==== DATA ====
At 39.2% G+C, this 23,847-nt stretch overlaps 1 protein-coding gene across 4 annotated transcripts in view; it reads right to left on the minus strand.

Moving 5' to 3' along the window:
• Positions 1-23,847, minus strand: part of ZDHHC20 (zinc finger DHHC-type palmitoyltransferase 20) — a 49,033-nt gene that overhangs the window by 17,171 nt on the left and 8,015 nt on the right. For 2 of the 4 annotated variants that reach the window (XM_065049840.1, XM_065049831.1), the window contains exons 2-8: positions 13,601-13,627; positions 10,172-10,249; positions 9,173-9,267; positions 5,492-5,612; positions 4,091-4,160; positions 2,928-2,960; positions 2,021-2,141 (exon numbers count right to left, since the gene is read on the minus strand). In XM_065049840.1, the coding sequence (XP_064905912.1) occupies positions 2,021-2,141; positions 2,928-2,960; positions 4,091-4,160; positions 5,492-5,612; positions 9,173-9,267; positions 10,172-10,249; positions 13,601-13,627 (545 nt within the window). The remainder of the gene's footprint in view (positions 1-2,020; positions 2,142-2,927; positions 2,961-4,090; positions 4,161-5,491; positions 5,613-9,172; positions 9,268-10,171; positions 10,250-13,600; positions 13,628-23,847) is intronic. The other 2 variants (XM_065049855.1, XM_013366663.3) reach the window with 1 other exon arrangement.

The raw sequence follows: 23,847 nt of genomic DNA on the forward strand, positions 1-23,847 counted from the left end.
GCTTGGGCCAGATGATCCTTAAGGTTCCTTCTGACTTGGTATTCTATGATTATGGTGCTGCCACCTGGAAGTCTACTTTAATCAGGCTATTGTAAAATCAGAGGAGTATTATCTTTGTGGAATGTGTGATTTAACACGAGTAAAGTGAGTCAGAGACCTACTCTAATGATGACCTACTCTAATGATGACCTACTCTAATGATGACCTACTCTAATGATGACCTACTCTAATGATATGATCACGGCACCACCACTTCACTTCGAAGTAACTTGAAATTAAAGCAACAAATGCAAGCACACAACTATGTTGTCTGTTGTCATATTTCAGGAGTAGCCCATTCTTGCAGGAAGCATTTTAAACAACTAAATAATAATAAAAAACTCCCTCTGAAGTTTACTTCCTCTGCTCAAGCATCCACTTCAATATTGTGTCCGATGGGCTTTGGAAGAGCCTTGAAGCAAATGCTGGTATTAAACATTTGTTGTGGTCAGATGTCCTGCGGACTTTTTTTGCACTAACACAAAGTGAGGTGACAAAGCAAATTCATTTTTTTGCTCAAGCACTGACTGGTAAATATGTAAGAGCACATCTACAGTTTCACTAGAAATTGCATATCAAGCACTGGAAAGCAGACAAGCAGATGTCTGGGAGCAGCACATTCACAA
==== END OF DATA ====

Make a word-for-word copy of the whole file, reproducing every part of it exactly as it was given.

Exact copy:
At 39.2% G+C, this 23,847-nt stretch overlaps 1 protein-coding gene across 4 annotated transcripts in view; it reads right to left on the minus strand.

Moving 5' to 3' along the window:
• Positions 1-23,847, minus strand: part of ZDHHC20 (zinc finger DHHC-type palmitoyltransferase 20) — a 49,033-nt gene that overhangs the window by 17,171 nt on the left and 8,015 nt on the right. For 2 of the 4 annotated variants that reach the window (XM_065049840.1, XM_065049831.1), the window contains exons 2-8: positions 13,601-13,627; positions 10,172-10,249; positions 9,173-9,267; positions 5,492-5,612; positions 4,091-4,160; positions 2,928-2,960; positions 2,021-2,141 (exon numbers count right to left, since the gene is read on the minus strand). In XM_065049840.1, the coding sequence (XP_064905912.1) occupies positions 2,021-2,141; positions 2,928-2,960; positions 4,091-4,160; positions 5,492-5,612; positions 9,173-9,267; positions 10,172-10,249; positions 13,601-13,627 (545 nt within the window). The remainder of the gene's footprint in view (positions 1-2,020; positions 2,142-2,927; positions 2,961-4,090; positions 4,161-5,491; positions 5,613-9,172; positions 9,268-10,171; positions 10,250-13,600; positions 13,628-23,847) is intronic. The other 2 variants (XM_065049855.1, XM_013366663.3) reach the window with 1 other exon arrangement.

The raw sequence follows: 23,847 nt of genomic DNA on the forward strand, positions 1-23,847 counted from the left end.
GCTTGGGCCAGATGATCCTTAAGGTTCCTTCTGACTTGGTATTCTATGATTATGGTGCTGCCACCTGGAAGTCTACTTTAATCAGGCTATTGTAAAATCAGAGGAGTATTATCTTTGTGGAATGTGTGATTTAACACGAGTAAAGTGAGTCAGAGACCTACTCTAATGATGACCTACTCTAATGATGACCTACTCTAATGATGACCTACTCTAATGATGACCTACTCTAATGATATGATCACGGCACCACCACTTCACTTCGAAGTAACTTGAAATTAAAGCAACAAATGCAAGCACACAACTATGTTGTCTGTTGTCATATTTCAGGAGTAGCCCATTCTTGCAGGAAGCATTTTAAACAACTAAATAATAATAAAAAACTCCCTCTGAAGTTTACTTCCTCTGCTCAAGCATCCACTTCAATATTGTGTCCGATGGGCTTTGGAAGAGCCTTGAAGCAAATGCTGGTATTAAACATTTGTTGTGGTCAGATGTCCTGCGGACTTTTTTTGCACTAACACAAAGTGAGGTGACAAAGCAAATTCATTTTTTTGCTCAAGCACTGACTGGTAAATATGTAAGAGCACATCTACAGTTTCACTAGAAATTGCATATCAAGCACTGGAAAGCAGACAAGCAGATGTCTGGGAGCAGCACATTCACAA